The earlier post left some readers with requests to expand on the relevance of why I would post about Hackers and Programming. Strangely the gurus of sports performance are good about programming only affiliate codes in lame blog posts, not designing beautiful software. Writing programs? I wish they taught that in college more as I see very weak programs when training theory and development principals are not learned first. This is why we are not evolving as fast as we are changing in the industry of sports performance. I do think track and field has had a nice rebirth with coaching talent from the merging of all the disciplines but strangely the sports performance world has taken a step back. My other request was to look at things with a wide angle lens instead of looking for training tips or tricks of the trade. Look at the above photo? Looks like the deer is ready for take off to the first hurdle?
Expanding on writing programs I have taken my coaches workouts and replicated them early in my career. One can argue is that I hacked it by using it and adjusting it to what I needed or wanted. Many of us have done this. Soon we learned how to program based on what we learned from an existing program. Paul Graham in Hackers and Painters does a wonderful job of bringing two very different subject matters and finds the key similarities to their success.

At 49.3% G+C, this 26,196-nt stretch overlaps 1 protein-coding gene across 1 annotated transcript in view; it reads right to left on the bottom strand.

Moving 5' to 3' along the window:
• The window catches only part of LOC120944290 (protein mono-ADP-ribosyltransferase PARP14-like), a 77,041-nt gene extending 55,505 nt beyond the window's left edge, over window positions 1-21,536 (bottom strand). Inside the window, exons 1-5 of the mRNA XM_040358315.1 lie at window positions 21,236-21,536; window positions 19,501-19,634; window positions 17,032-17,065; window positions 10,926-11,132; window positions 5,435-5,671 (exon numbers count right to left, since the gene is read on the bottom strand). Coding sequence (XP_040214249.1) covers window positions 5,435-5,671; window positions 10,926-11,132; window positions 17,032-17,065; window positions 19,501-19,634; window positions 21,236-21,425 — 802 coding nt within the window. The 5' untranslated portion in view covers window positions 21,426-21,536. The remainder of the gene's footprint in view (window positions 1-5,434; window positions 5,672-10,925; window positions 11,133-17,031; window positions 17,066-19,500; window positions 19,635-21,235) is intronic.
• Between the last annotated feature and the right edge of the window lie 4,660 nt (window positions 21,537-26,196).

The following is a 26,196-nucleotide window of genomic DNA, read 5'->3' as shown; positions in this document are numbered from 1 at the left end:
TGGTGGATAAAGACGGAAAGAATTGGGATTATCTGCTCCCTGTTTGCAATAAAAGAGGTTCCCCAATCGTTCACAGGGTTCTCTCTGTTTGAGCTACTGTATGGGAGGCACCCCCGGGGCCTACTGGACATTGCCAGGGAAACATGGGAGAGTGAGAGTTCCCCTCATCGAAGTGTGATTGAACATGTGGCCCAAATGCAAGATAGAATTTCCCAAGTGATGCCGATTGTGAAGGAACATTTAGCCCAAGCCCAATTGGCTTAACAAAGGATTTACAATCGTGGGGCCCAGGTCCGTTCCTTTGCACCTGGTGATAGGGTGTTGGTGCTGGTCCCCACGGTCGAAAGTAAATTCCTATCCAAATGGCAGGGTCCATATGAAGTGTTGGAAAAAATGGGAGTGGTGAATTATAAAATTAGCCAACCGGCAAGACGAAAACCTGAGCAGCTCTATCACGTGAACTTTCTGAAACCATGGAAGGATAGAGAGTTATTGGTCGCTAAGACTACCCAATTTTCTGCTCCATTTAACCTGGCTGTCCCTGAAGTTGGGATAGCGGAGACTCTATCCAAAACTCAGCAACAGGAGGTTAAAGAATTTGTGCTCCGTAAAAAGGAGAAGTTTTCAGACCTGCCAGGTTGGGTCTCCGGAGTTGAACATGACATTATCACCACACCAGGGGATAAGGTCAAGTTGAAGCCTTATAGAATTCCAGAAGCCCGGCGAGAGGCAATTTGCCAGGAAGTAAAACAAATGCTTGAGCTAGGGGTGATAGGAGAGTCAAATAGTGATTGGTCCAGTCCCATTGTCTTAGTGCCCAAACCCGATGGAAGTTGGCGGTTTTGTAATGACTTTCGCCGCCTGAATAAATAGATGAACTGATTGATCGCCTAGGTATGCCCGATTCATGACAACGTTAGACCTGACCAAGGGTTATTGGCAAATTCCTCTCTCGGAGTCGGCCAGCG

The other way makers learn is from examples. For a painter, a museum is a reference library of techniques. For hundreds of years it has been part of the traditional education of painters to copy the works of the great masters, because copying forces you to look closely at the way a painting is made…Great software, likewise, requires a fanatical devotion to beauty. If you look inside good software, you find that parts no one is ever supposed to see are beautiful too. I’m not claiming I write great software, but I know that when it comes to code I behave in a way that would make me eligible for prescription drugs if I approached everyday life the same way. It drives me crazy to see code that’s badly indented, or that uses ugly variable names.